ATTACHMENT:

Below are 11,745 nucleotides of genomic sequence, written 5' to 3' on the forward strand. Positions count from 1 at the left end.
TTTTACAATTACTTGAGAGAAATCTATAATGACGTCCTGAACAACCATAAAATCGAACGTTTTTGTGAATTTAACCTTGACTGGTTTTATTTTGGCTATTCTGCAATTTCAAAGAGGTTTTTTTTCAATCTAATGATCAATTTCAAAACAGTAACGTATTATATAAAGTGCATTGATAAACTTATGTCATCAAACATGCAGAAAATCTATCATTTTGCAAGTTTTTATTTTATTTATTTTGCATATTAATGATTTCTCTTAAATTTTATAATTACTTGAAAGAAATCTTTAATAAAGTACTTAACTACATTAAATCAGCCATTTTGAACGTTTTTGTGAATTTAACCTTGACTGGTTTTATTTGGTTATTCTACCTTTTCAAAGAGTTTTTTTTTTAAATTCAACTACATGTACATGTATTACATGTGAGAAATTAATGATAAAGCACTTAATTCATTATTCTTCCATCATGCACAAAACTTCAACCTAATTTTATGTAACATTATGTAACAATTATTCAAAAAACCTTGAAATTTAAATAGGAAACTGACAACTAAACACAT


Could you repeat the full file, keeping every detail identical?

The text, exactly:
Below are 11,745 nucleotides of genomic sequence, written 5' to 3' on the forward strand. Positions count from 1 at the left end.
TTTTACAATTACTTGAGAGAAATCTATAATGACGTCCTGAACAACCATAAAATCGAACGTTTTTGTGAATTTAACCTTGACTGGTTTTATTTTGGCTATTCTGCAATTTCAAAGAGGTTTTTTTTCAATCTAATGATCAATTTCAAAACAGTAACGTATTATATAAAGTGCATTGATAAACTTATGTCATCAAACATGCAGAAAATCTATCATTTTGCAAGTTTTTATTTTATTTATTTTGCATATTAATGATTTCTCTTAAATTTTATAATTACTTGAAAGAAATCTTTAATAAAGTACTTAACTACATTAAATCAGCCATTTTGAACGTTTTTGTGAATTTAACCTTGACTGGTTTTATTTGGTTATTCTACCTTTTCAAAGAGTTTTTTTTTTAAATTCAACTACATGTACATGTATTACATGTGAGAAATTAATGATAAAGCACTTAATTCATTATTCTTCCATCATGCACAAAACTTCAACCTAATTTTATGTAACATTATGTAACAATTATTCAAAAAACCTTGAAATTTAAATAGGAAACTGACAACTAAACACAT